Safety is priceless and just because you have never had a motorcycle accident doesn’t mean you can’t. forget the riders you see cruising in an all-black outfit or a pair of shorts up and down the roads, all that thrill comes with big risks. Safety gear should be all-time wear from your first day of riding. In fact, your body armor is the first item you budget for before owning a motorcycle. You can purchase your safety gear from your local motorcycle trader at fair prices.
Below is the ultimate body-armor every biker should wear:
In some states, riding without a helmet is against the traffic rules. If this isn’t the case in your, please know that it prevents terminal head injuries in the event of an accident so keep it on always.
Helmets come in a range of styles from the open face, half shell, full face, and dual sport. The most convenient of all is the full-face helmet which offers ultimate protection. Even so, the material of the helmet and fitting are paramount factors. For a first-timer, seeking help from an expert can help determine the perfect one for you.
With the option of buying your jacket and pants separately, as I did – going for a one-piece suit is also an option – you can find both styles and fit in both. Depending on your body size, you can have these in standard sizes or specifically tailored for you at a sportswear producing shop. Either way, the more these pieces snugly fit your body, the more comfort you get when riding.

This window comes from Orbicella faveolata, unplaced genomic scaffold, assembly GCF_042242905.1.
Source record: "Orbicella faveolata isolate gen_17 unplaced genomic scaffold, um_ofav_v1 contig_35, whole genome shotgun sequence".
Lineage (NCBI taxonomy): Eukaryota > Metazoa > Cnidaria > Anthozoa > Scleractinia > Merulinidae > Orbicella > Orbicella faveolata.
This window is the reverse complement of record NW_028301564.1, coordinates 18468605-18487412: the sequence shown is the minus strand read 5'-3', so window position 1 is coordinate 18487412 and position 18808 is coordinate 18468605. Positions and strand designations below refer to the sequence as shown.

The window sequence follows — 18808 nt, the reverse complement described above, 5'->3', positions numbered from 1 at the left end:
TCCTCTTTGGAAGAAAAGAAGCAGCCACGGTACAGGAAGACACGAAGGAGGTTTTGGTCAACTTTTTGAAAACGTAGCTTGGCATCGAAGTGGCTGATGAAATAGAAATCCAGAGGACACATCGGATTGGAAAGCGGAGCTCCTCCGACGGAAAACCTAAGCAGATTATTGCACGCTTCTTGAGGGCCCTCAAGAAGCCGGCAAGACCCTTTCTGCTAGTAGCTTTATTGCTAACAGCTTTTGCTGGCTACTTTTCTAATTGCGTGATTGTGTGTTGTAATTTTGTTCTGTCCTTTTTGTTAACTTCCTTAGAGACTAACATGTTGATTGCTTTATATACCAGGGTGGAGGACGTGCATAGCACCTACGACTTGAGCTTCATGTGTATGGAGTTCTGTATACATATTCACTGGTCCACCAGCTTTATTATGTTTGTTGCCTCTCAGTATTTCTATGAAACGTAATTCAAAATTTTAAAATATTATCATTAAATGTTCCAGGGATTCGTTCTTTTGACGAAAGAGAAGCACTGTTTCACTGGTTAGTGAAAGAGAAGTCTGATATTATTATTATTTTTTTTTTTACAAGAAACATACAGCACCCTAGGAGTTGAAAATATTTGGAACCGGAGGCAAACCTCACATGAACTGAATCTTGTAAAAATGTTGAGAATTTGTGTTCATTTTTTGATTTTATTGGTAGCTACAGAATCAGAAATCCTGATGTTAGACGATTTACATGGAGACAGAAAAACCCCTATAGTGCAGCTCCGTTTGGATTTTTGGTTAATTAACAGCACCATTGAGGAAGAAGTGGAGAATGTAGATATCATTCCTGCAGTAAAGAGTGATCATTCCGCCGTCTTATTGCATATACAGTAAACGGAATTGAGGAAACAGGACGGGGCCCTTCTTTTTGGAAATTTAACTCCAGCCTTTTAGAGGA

Your suit should contain impact absorbers at the elbows, chest, shoulders, back, and knees. Consider an all-weather friendly suit with proper cooling and ventilation channels. You wouldn’t want to be drowning in sweat before even getting to a restaurant for lunch, right?
Logically, your palms will first touch the ground when falling as you try to break the fall. High-quality riding gloves that are abrasion-resistant are an essential item in your gear. When making a purchase, try them on first to ensure they completely cover the back of your hands, palms, fingers and reach a little higher on the wrists to prevent them from slipping off.
High-quality riding boots should have a metal plate to keep them from twisting, heel and toe boxes, and extra padding over your ankles and shins. Those with laces above the ankles are pretty convenient as they hardly fly off in a crash.
While shopping, ensure your pick will offer a firm grip on the bike’s footpegs.